Fortunata has a difficult life, she’s the mother of an eight year old daughter with a failed marriage behind her. She works as a hairdresser in people’s houses, leaving from the outskirts to cross the city, going to the homes of the well-off to do women’s hair. Fortunata fights every day with determination to achieve her dream: opening her own salon and challenging fate, in an attempt to emancipate herself and gain her independence and the right to some happiness. She knows that to achieve her dreams she has to be firm: she has thought of everything, she is ready for anything, but she had not considered the variable of love, the one subversive force capable of sweeping aside every certainty. Also because, perhaps for the first time, someone looks at her as the woman she is and truly loves her.

Director's Statement

This is how the director sees his protagonist:
"’Fortunata’ is a singular feminine qualifying adjective. But it is also a woman’s name. And, above all, a destiny. And it may be that this destiny is undeserved. There are men in this story who do not agree about Fortunata’s happiness. We will see..."
The dramaturgy of this story is directly suggested by the characters. It is Fortunata herself, and her primordial and disjointed nature which indicates the composition of the story. The events, the twists, are the natural and inevitable fruit of her behaviour. Because this woman’s material life conceals another, made up of psyches, suppressed dreams, a mysterious pattern that will be formed. Fortunata cannot remember her dreams, but it will be those dreams that change her reality. And love, naturally. Love is a revolutionary force, the only one that always drags us way off. For love, this imperfect, impulsive, hungry, needy woman will lose all her certainties, she will change but will arrive at another idea of herself. Every character in this story, Chicano, Patrizio, Franco, Lotte … is the bearer a destiny, highly personal, yes, but recognisable to everyone, I believe. And absolutely very human.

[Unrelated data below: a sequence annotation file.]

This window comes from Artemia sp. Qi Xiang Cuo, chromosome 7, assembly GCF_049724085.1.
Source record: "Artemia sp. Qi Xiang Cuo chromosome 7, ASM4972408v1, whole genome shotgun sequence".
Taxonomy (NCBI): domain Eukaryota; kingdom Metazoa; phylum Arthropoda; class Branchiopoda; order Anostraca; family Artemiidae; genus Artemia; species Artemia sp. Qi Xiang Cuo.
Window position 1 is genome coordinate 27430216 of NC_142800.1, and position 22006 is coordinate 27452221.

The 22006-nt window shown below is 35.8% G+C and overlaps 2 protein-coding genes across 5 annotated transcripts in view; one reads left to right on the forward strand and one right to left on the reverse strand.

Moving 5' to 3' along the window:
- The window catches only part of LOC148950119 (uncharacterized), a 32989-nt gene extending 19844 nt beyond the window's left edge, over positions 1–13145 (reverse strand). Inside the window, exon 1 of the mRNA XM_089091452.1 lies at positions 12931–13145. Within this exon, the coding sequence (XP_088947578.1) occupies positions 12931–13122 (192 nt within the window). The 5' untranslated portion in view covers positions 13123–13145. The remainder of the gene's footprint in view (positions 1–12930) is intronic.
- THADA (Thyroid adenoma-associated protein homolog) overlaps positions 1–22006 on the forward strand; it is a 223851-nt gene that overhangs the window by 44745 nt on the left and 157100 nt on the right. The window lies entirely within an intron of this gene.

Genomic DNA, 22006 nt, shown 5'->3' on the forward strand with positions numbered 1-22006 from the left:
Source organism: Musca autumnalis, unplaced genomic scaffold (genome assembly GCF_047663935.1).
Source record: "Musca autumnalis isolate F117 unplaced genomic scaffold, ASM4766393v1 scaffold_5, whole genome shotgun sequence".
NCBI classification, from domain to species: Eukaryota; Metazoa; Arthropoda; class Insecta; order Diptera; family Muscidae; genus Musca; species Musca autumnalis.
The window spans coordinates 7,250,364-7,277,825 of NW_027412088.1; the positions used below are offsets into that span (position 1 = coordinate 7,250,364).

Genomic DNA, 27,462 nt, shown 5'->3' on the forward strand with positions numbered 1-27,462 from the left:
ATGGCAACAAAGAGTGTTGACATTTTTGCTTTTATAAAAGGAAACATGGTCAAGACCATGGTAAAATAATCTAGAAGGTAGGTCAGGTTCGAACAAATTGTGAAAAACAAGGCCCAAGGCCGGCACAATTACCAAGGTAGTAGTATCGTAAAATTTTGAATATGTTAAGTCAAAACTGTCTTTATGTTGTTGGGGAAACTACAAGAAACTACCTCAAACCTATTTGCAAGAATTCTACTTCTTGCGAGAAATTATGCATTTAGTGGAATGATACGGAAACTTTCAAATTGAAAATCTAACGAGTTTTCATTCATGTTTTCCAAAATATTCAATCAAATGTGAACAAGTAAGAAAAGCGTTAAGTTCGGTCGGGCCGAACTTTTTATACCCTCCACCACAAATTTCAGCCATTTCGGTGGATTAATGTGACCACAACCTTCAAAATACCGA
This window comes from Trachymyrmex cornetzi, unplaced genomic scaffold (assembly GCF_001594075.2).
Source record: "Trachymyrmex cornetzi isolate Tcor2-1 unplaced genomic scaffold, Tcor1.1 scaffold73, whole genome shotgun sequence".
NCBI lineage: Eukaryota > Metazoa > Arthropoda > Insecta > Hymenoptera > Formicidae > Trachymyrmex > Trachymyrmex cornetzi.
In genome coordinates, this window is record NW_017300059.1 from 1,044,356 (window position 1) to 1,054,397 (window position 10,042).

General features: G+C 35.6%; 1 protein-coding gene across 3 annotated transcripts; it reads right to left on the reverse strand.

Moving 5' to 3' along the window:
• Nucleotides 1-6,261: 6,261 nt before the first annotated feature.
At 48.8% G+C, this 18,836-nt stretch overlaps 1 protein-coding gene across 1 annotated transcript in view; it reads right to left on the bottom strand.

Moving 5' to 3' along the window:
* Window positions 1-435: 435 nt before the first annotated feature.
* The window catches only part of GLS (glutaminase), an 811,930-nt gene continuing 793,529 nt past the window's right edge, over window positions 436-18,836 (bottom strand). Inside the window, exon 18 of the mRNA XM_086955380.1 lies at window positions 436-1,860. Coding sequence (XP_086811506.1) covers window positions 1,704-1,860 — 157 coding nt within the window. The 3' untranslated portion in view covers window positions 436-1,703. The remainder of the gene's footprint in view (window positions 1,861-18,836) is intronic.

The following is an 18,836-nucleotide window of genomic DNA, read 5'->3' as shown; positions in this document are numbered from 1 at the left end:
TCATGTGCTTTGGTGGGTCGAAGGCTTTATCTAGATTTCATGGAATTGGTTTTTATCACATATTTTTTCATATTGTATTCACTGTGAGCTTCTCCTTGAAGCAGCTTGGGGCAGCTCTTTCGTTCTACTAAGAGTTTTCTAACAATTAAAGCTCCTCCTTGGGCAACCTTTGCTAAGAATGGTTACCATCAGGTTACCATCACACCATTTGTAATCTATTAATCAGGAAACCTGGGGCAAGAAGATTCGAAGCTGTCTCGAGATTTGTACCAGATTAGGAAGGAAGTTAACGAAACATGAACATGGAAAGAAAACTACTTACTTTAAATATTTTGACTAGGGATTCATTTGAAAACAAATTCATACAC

We will recount their fairy tale from the outskirts of town.

Director's Biography

Actor, screenwriter and director, Sergio Castellitto has appeared in a number of major European films such as The Family by Ettore Scola, The Big Blue by Luc Besson, The Star Maker by Giuseppe Tornatore, The Great Pumpkin by Francesca Archibugi, Who Knows? by Jacques Rivette, Caterina in the Big City by Paolo Virzì, The Missing Star by Gianni Amelio, The Wedding Director and My Mother’s Smile by Marco Bellocchio, Mostly Martha by Sandra Nettlebeck, and The Chronicles of Narnia: Prince Caspian by Andrew Adamson.In the last few years he has dedicated himself to direction, with the following films: YOU CAN'T SAVE YOURSELF ALONE (2015); TWICE BORN (2012); LOVE AND SLAPS (2010); DON'T MOVE (2004) - Presented at Festival de Cannes - Un certain Regard; Libero Burro (1998).



Cast & Crew

Directed by: Sergio Castellitto

Written by: Margaret Mazzantini

Produced by: Nicola Giuliano, Francesca Cima, Carlotta Calori, Viola Prestieri

Cinematography: Gian Filippo Corticelli

Editing: Chiara Vullo

Production Design: Luca Merlini

Costume Design: Isabella Rizza

Make-Up & Hair: Maurizio Fazzini

Original Score: Arturo Annecchino

Sound Design: Andrea Caretti

Cast: Jasmine Trinca (Fortunata), Stefano Accorsi (Patrizio), Alessandro Borghi (Chicano), Edoardo Pesce (Franco), Nicole Centanni (Barbara), Hanna Schygulla (Lotte)

Nominations and Awards

  • Feature Film Selection 2017